Academic journal article Fordham Urban Law Journal

Administrative Oversight of State Medicaid Payment Policies: Giving Teeth to the Equal Access Provision

Academic journal article Fordham Urban Law Journal

Administrative Oversight of State Medicaid Payment Policies: Giving Teeth to the Equal Access Provision

Article excerpt

Introduction   I. Deconstructing Medicaid      A. The History and Development of Medicaid      B. The Operation of Medicaid: A Federal and State         Partnership         1. State Medicaid Plans         2. Provider Payment Rates            a. The Equal Access Provision            b. Enforcing the Equal Access Provision  II. Assessing the Administrative Enforcement Scheme with      Respect to the Equal Access Provision      A. SPA Process      B. Compliance Action III. Strengthening CMS' Oversight of States' Medicaid      Provider Payment Rates      A. Require and Enforce Prior Approval of Medicaid         Rate Cuts      B. Benchmark Medicaid Rates to Medicare Conclusion 


After enrolling in the Illinois Medicaid program, the public health insurance program for poor and disabled Americans, Tessinia Rodriguez and Elissa Bassler both sought a physician referral from the Medicaid hotline. (1) The hotline gave Rodriguez the names of approximately ten doctors, all of whom practiced more than thirty miles from her home; not one accepted Medicaid. (2) Bassler received the names of eight doctors, none of whom accepted Medicaid. (3) Benita Branch had difficulty finding a doctor to treat her children on Medicaid, and when she finally did, the doctor did not schedule appointments. (4) Branch had to bring her children into the doctor's office and take a number, often waiting more than an hour--and sometimes several hours--before being seen. (5) Sara Mauk was able to find a doctor that would see her daughter; however, the doctor required Medicaid patients to wait until after all privately insured patients had been seen. (6)

Over sixty million low-income individuals rely on Medicaid for their health insurance coverage. (7) The majority of Medicaid beneficiaries are parents and children. (8) The most medically needy and costly are the elderly and disabled. (9) For both groups, however, Medicaid is intended to be a lifeline to essential health and medical care. (10) Although Medicaid patients have freedom of choice to select among participating providers, (11) physicians also have freedom of choice to participate in Medicaid. (12) Congress has recognized that "without adequate payment levels, it is simply unrealistic to expect physicians to participate in the [Medicaid] program." (13) In fact, low reimbursement rates have led many physicians and particularly specialists to stop treating Medicaid patients. (14)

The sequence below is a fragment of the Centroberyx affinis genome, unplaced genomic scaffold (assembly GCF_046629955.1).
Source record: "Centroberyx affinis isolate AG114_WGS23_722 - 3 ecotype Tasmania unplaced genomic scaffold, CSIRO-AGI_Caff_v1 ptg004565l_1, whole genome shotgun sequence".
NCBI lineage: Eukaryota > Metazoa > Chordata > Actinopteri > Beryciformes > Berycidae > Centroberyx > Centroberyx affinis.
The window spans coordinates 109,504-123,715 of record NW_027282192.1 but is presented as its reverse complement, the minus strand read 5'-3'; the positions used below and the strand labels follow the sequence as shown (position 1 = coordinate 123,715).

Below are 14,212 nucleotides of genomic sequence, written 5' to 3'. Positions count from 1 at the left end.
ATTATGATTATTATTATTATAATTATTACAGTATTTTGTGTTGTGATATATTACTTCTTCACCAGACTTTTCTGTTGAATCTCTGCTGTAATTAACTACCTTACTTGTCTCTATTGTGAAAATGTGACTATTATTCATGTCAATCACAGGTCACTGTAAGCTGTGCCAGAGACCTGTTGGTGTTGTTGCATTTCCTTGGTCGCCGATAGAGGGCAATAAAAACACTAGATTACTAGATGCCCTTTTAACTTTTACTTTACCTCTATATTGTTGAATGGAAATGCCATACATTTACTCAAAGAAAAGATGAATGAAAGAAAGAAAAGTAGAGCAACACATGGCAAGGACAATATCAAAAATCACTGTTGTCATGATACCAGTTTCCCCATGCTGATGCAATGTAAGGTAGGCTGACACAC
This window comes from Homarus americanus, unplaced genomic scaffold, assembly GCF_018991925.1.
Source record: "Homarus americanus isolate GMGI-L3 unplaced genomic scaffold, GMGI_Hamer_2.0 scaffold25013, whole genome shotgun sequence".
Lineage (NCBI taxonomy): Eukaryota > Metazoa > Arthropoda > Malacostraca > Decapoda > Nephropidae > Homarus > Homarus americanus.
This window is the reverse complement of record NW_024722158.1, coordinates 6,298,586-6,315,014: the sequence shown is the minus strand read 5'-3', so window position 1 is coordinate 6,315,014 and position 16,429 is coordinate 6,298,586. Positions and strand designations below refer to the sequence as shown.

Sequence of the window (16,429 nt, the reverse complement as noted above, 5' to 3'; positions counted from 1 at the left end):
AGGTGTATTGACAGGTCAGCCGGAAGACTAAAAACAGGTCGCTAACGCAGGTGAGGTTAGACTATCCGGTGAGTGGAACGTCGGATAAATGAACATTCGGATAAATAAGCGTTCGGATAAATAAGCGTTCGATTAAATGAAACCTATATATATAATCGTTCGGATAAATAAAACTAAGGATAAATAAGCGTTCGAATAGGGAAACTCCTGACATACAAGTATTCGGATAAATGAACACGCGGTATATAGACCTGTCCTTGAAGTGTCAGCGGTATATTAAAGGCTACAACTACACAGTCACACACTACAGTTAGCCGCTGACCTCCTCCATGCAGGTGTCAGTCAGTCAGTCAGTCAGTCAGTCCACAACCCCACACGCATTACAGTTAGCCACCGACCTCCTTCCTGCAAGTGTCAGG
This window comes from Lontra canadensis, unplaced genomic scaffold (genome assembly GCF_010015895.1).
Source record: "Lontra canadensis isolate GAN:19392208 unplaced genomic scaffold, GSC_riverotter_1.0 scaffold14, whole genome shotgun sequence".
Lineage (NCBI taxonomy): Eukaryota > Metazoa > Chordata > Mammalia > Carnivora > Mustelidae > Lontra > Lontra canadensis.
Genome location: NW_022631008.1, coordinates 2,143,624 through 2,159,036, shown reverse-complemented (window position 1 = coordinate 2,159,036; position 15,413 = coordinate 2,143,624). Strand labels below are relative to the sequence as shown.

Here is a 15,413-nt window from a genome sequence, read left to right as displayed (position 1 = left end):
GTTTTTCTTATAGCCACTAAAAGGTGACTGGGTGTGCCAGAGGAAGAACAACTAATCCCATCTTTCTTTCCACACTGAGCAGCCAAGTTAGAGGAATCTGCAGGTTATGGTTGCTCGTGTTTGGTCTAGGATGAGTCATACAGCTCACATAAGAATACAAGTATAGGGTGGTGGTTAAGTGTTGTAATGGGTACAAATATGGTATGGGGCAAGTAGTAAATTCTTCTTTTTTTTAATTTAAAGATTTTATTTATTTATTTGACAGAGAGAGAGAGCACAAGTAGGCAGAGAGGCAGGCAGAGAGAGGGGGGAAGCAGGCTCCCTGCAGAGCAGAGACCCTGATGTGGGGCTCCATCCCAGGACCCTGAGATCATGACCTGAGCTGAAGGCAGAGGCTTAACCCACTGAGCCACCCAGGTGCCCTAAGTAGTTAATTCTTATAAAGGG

Despite the well-established correlation between Medicaid provider payments and physicians' willingness to treat Medicaid recipients, states continue to make budget-driven cuts to their Medicaid provider reimbursement rates. (15) Although the economy is improving slowly, states still face a dire fiscal situation and growing Medicaid costs are a key contributor to state budget gaps. (16) As a result, nearly every state has proposed or implemented cuts to Medicaid in their 2011-2012 budget year, reducing payments to doctors, hospitals and other health care providers that treat Medicaid patients. (17) As the stories of Tessinia Rodriguez, Elissa Bassler, Benita Branch, and Sara Mauk exemplify, cuts to state Medicaid programs can make it difficult, and sometimes impossible, for Medicaid patients to find a doctor who will see them. (18) Cuts in reimbursement rates for providers can and have resulted in dramatic consequences for Medicaid patients. (19) For example, in a highly publicized case, a hospital in Clare, Michigan closed its obstetrical unit in direct response to the state's inadequate Medicaid payments. (20)

Congress enacted Medicaid in 1965 to ensure that poor and disabled Americans had access to "mainstream" and often life-saving medical services. (21) The goal was to provide beneficiaries with meaningful access to medical services, not merely a Medicaid card. (22) Title XIX of the Social Security Act, 42 U.S.C. [section] 1396 (Medicaid Act) gives individuals who meet Medicaid eligibility requirements a legal right to have payments made to their providers for their needed medical services. …

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